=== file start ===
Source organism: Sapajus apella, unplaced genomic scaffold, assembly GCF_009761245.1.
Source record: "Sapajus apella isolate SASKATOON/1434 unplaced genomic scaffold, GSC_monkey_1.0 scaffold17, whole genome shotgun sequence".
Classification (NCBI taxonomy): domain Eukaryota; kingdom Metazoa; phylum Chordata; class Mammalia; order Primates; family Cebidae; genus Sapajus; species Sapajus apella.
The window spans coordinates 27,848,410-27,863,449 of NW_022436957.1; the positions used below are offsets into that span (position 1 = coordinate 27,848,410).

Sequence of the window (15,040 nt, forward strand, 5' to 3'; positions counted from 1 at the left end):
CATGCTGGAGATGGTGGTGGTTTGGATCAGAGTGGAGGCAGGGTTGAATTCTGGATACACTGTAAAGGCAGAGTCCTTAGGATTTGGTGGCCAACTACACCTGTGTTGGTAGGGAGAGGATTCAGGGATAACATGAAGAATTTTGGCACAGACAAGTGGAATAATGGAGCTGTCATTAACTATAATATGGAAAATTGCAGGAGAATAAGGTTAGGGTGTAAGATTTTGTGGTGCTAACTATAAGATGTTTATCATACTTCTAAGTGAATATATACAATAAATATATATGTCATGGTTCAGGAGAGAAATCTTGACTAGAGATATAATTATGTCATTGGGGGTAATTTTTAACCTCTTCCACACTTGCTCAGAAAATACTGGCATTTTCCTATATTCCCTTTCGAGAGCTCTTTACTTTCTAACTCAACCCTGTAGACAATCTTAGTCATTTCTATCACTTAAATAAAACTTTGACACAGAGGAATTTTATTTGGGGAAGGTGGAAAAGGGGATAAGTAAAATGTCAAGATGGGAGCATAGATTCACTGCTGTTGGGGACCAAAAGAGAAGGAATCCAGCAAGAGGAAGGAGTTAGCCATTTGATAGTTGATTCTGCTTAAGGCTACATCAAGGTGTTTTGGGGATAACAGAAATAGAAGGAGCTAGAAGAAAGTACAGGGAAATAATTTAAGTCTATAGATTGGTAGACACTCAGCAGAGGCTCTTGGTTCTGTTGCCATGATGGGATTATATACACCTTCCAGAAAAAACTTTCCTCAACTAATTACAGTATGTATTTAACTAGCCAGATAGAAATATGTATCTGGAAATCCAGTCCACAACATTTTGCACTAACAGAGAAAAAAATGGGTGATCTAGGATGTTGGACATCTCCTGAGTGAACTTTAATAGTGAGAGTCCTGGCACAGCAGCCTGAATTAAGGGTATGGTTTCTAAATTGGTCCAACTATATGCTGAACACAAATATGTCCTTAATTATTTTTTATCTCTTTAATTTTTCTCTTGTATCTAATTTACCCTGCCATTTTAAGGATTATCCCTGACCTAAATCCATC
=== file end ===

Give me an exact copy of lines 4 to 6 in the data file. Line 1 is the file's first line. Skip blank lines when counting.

The window spans coordinates 27,848,410-27,863,449 of NW_022436957.1; the positions used below are offsets into that span (position 1 = coordinate 27,848,410).

Sequence of the window (15,040 nt, forward strand, 5' to 3'; positions counted from 1 at the left end):
CATGCTGGAGATGGTGGTGGTTTGGATCAGAGTGGAGGCAGGGTTGAATTCTGGATACACTGTAAAGGCAGAGTCCTTAGGATTTGGTGGCCAACTACACCTGTGTTGGTAGGGAGAGGATTCAGGGATAACATGAAGAATTTTGGCACAGACAAGTGGAATAATGGAGCTGTCATTAACTATAATATGGAAAATTGCAGGAGAATAAGGTTAGGGTGTAAGATTTTGTGGTGCTAACTATAAGATGTTTATCATACTTCTAAGTGAATATATACAATAAATATATATGTCATGGTTCAGGAGAGAAATCTTGACTAGAGATATAATTATGTCATTGGGGGTAATTTTTAACCTCTTCCACACTTGCTCAGAAAATACTGGCATTTTCCTATATTCCCTTTCGAGAGCTCTTTACTTTCTAACTCAACCCTGTAGACAATCTTAGTCATTTCTATCACTTAAATAAAACTTTGACACAGAGGAATTTTATTTGGGGAAGGTGGAAAAGGGGATAAGTAAAATGTCAAGATGGGAGCATAGATTCACTGCTGTTGGGGACCAAAAGAGAAGGAATCCAGCAAGAGGAAGGAGTTAGCCATTTGATAGTTGATTCTGCTTAAGGCTACATCAAGGTGTTTTGGGGATAACAGAAATAGAAGGAGCTAGAAGAAAGTACAGGGAAATAATTTAAGTCTATAGATTGGTAGACACTCAGCAGAGGCTCTTGGTTCTGTTGCCATGATGGGATTATATACACCTTCCAGAAAAAACTTTCCTCAACTAATTACAGTATGTATTTAACTAGCCAGATAGAAATATGTATCTGGAAATCCAGTCCACAACATTTTGCACTAACAGAGAAAAAAATGGGTGATCTAGGATGTTGGACATCTCCTGAGTGAACTTTAATAGTGAGAGTCCTGGCACAGCAGCCTGAATTAAGGGTATGGTTTCTAAATTGGTCCAACTATATGCTGAACACAAATATGTCCTTAATTATTTTTTATCTCTTTAATTTTTCTCTTGTATCTAATTTACCCTGCCATTTTAAGGATTATCCCTGACCTAAATCCATC